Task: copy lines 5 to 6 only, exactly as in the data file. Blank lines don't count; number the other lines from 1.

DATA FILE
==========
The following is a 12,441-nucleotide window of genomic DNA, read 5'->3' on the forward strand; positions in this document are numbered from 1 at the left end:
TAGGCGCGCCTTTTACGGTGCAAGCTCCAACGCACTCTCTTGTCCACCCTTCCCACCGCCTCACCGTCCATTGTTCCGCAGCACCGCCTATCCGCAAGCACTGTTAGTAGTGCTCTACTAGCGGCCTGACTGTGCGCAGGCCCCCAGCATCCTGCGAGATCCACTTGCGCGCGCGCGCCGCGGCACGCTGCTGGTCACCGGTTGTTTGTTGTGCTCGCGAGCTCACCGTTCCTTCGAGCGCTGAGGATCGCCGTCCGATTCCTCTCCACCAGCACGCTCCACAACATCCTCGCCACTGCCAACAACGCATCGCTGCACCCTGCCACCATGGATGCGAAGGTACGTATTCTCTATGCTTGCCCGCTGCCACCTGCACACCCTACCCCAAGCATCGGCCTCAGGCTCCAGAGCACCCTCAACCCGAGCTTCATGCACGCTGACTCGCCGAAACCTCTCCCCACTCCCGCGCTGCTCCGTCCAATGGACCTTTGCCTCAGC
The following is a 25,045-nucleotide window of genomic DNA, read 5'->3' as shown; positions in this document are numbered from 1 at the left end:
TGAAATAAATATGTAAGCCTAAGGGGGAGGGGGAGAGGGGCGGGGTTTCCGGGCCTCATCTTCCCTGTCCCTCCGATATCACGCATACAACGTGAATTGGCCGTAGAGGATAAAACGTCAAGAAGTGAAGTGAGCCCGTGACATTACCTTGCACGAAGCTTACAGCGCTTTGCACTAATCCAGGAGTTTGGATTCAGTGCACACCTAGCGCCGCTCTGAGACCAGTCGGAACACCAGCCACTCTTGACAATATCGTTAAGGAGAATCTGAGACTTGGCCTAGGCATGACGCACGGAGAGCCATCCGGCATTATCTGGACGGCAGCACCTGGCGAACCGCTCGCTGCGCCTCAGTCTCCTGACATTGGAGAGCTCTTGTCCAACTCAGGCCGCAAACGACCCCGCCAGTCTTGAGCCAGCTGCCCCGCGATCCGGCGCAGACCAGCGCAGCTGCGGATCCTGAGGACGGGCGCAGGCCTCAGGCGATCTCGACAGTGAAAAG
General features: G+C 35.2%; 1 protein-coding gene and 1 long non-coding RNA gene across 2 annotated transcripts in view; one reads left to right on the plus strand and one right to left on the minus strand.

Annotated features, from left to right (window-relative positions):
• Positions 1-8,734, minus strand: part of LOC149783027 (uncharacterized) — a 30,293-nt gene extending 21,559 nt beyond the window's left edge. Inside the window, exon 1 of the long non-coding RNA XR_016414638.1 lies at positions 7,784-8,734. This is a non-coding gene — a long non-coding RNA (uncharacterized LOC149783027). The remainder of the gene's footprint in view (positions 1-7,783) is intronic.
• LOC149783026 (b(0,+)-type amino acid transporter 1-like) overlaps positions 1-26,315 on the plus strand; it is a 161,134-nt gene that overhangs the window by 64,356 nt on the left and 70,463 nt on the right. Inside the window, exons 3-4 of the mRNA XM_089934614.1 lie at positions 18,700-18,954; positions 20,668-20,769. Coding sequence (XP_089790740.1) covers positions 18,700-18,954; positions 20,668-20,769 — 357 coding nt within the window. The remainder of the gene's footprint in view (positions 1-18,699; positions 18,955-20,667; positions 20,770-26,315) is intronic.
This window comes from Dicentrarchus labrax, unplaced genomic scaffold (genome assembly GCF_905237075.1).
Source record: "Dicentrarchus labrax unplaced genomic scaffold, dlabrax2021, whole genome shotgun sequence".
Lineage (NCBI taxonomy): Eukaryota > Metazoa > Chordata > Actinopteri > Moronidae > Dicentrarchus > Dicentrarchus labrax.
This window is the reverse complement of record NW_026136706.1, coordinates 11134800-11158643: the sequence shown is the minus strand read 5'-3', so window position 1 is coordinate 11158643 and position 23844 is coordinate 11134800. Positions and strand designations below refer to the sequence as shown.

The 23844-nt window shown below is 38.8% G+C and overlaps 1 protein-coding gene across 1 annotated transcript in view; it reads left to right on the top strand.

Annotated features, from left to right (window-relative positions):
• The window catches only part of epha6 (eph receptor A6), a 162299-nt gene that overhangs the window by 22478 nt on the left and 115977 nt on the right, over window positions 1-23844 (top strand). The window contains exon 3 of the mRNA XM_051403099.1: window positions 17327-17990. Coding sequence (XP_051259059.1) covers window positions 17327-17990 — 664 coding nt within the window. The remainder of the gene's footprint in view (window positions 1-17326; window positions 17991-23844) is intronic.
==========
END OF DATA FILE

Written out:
General features: G+C 35.2%; 1 protein-coding gene and 1 long non-coding RNA gene across 2 annotated transcripts in view; one reads left to right on the plus strand and one right to left on the minus strand.

Annotated features, from left to right (window-relative positions):